How do Hair Masks Work?

Hair masks are an easy way to help keep your hair soft and upkept. It is something you can do at home with normal pantry staples in 30 minutes or less.

If you are interested in recipes for DIY Masks I have links below

  1. Deep Conditioning –
  2. Extra Hydration –
  3. Dry Scalp –
  4. Damaged Hair –     

I have personal experience

People that know me, know that I have very long hair and have had long hair most of my entire life. I was blessed with very thick, course semi wavy hair that tends to have a mind of it’s own. I am also not very good with making visits to the salon to get trims. I used to keep my hair bleached blonde but have not dyed my hair in about 6 years now. Even though it has not been chemically altered my hair still has issues. I use heat on my hair which is bad and leave it in a bun a lot which causes my ends to fray and split. I use a hair mask once each month focusing on the ends and shaft. My scalp is naturally oily so I don’t have a need to use it there but we’re all different, so you may need to. Here is what I have learned:

long hair

The Science of Hair

    Hair strands are made up of layers. Most people have two layers and some people have three. The Cuticle is the outermost layer of hair and protects the strand like shingles on a roof. It is translucent and provides protection. The Cortex is the inner layer that gives hair its color and is made of protein. The protein is like a rope, keeping the structure.
  • First lets explain a few key ideas:
  • The Cuticle is the main character

Acidic components like Lemon or Apple Cider Vinegar will cause the cuticle to shrink and harden. This doesn’t let things in and is best for environmental protection.

Alkaline components like baking soda, certain oils and water will cause the cuticle to swell up and soften. This is most hair masks. This is good for getting hydration into your hair but you must rinse with an acid to close the cuticle afterwards.

Amino Acids are the building blocks of protein and are required to nourish your hair. We do get this naturally from our diets but it helps to strengthen the hair shaft when added.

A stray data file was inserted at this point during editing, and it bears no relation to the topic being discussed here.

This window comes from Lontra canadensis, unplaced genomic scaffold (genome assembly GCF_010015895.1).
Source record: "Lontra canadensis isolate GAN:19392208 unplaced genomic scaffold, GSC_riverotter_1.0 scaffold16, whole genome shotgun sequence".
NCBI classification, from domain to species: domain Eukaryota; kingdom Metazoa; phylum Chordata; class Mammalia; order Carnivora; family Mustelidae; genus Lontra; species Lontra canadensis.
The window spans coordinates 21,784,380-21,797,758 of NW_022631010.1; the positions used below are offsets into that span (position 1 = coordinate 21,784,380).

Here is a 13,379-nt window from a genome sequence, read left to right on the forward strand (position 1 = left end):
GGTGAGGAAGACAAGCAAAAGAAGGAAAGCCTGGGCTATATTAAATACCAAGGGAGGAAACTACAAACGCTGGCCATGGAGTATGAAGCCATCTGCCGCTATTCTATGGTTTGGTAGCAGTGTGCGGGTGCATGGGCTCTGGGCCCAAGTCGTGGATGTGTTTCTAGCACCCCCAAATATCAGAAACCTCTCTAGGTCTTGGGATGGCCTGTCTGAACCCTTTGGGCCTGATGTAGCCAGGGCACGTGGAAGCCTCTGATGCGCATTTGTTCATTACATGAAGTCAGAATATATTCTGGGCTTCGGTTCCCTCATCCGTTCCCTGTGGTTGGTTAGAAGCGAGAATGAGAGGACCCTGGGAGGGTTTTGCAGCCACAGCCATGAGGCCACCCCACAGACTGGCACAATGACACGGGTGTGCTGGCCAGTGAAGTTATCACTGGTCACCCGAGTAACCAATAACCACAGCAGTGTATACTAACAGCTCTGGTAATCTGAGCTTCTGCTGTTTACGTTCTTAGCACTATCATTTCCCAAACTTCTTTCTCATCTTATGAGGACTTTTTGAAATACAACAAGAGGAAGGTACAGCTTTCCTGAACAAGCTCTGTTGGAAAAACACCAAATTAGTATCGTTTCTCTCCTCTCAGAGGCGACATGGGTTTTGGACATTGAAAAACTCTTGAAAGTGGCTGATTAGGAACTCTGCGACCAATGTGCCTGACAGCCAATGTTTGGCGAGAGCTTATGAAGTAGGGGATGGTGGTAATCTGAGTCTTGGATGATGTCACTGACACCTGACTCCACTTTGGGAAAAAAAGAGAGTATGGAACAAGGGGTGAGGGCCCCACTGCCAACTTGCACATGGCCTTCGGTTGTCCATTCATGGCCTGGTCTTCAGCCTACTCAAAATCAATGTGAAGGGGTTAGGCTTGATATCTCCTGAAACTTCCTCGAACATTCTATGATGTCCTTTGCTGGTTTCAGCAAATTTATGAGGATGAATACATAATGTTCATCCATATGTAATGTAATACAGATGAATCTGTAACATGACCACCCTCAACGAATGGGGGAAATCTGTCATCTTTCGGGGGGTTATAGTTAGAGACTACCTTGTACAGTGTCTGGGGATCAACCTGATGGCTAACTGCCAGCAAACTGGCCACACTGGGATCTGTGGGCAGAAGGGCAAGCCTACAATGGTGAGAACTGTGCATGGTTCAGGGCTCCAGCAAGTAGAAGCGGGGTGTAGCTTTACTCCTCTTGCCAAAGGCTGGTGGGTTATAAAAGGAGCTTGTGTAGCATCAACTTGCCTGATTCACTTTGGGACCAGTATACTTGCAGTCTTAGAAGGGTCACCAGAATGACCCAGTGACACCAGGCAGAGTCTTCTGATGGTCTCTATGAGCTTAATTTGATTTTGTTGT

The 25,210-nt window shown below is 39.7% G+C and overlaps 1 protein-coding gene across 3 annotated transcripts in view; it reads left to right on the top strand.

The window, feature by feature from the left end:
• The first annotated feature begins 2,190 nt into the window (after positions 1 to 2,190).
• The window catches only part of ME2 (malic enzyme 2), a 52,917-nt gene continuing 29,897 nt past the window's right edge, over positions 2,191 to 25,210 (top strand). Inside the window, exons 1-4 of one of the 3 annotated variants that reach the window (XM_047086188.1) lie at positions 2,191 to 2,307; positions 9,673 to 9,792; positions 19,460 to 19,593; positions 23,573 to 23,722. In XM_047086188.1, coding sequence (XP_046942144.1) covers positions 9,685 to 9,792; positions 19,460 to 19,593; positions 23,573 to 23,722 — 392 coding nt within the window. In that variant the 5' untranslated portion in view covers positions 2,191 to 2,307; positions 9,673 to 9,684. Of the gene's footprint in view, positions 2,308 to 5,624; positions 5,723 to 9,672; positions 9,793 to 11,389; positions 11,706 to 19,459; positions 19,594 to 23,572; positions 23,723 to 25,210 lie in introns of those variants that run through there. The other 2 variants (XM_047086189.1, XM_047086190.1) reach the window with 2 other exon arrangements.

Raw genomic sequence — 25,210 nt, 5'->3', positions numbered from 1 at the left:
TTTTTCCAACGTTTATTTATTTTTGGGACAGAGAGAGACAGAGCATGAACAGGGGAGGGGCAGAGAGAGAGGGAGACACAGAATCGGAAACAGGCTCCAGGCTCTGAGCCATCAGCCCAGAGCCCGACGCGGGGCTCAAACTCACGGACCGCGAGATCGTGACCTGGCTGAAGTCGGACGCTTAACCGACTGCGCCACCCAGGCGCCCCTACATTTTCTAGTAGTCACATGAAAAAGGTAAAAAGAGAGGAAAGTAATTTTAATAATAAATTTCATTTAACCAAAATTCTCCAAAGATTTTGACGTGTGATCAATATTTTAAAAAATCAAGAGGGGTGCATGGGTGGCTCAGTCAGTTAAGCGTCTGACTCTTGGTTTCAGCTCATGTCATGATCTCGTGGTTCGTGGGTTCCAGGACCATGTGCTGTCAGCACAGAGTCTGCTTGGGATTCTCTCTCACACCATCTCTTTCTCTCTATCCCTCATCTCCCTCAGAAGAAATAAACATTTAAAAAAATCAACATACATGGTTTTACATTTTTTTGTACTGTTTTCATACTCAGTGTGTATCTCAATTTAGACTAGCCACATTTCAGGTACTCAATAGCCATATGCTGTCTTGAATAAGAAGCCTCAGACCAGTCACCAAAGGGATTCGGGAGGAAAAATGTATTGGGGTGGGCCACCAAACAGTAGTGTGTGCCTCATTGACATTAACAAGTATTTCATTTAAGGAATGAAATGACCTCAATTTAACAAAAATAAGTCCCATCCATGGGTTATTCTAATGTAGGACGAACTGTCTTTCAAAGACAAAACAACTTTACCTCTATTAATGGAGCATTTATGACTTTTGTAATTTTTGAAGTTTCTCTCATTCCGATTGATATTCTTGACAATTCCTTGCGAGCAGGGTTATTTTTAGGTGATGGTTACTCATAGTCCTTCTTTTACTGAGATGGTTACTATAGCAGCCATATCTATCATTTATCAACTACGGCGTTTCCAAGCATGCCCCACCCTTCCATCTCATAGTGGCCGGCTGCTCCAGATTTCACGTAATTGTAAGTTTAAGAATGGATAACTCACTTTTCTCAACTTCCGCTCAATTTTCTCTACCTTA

The Basics: Oil-Base-Protein

Every basic DIY Recipe will need an oil, a base, and a protein. You can mix and match to find the best for you.

a.       Oils:

Thicker oils work best on hair especially near the ends.

  1. Heavy oils with Oleic Acid – castor or coconut oil. Work better to penetrate hair.
  2. Light oils with Linoleic Acid- grapeseed oil- can still be used and is easier to wash out.

b.      Bases:

The base is what makes the mask masky. It holds everything together in a mask consistency. Some bases double as proteins.

  1. Aloe Vera – Aloe vera has  fatty acids and amino acids and is rich in vitamins A, B12, C, and E. Use store bought get or buy an aloe leaf from the store and spoon out the interior.
  2. Avocado- Avocados are loaded with potassium and protein. Just mash an avocado like you are making guac.
  3. Mayo-Mayo has an amino acid called L-cysteine. This due to addition of lemon juice and vinegar. It also has eggs for protein. Just use a scoop or two from the jar.

c.       Proteins:

Like I said earlier some proteins can double as bases. That makes mixing and making even easier. Protein is necessary for hair repair masks.

  1. Collagen Powder- add to any mask for added protein
  2. Yogurt- Can also be used as a base and has all 9 essential amino acids
  3. Eggs- Crack one in for some protein.

One response to “How do Hair Masks Work?”

  1. […] going to talk about the top 3 DIY hair masks. If you’re interested in how hair masks work click on the link. I’ll Link the recipes for the top 3 in their […]

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